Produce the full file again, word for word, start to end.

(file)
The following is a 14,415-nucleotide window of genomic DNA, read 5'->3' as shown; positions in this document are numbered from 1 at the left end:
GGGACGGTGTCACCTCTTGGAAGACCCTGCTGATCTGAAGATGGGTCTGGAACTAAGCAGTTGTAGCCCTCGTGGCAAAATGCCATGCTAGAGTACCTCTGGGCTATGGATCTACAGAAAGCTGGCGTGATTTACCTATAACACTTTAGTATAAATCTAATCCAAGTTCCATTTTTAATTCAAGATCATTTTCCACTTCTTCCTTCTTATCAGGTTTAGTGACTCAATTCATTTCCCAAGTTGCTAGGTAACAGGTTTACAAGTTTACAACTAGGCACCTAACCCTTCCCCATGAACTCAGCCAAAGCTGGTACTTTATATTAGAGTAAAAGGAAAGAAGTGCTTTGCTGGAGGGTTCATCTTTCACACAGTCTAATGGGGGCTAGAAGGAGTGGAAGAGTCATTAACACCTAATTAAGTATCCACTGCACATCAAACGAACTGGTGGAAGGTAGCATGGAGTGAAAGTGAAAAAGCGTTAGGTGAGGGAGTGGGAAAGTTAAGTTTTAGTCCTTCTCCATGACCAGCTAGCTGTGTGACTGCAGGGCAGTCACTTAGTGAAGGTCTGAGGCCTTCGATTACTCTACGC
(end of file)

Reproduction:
The following is a 14,415-nucleotide window of genomic DNA, read 5'->3' as shown; positions in this document are numbered from 1 at the left end:
GGGACGGTGTCACCTCTTGGAAGACCCTGCTGATCTGAAGATGGGTCTGGAACTAAGCAGTTGTAGCCCTCGTGGCAAAATGCCATGCTAGAGTACCTCTGGGCTATGGATCTACAGAAAGCTGGCGTGATTTACCTATAACACTTTAGTATAAATCTAATCCAAGTTCCATTTTTAATTCAAGATCATTTTCCACTTCTTCCTTCTTATCAGGTTTAGTGACTCAATTCATTTCCCAAGTTGCTAGGTAACAGGTTTACAAGTTTACAACTAGGCACCTAACCCTTCCCCATGAACTCAGCCAAAGCTGGTACTTTATATTAGAGTAAAAGGAAAGAAGTGCTTTGCTGGAGGGTTCATCTTTCACACAGTCTAATGGGGGCTAGAAGGAGTGGAAGAGTCATTAACACCTAATTAAGTATCCACTGCACATCAAACGAACTGGTGGAAGGTAGCATGGAGTGAAAGTGAAAAAGCGTTAGGTGAGGGAGTGGGAAAGTTAAGTTTTAGTCCTTCTCCATGACCAGCTAGCTGTGTGACTGCAGGGCAGTCACTTAGTGAAGGTCTGAGGCCTTCGATTACTCTACGC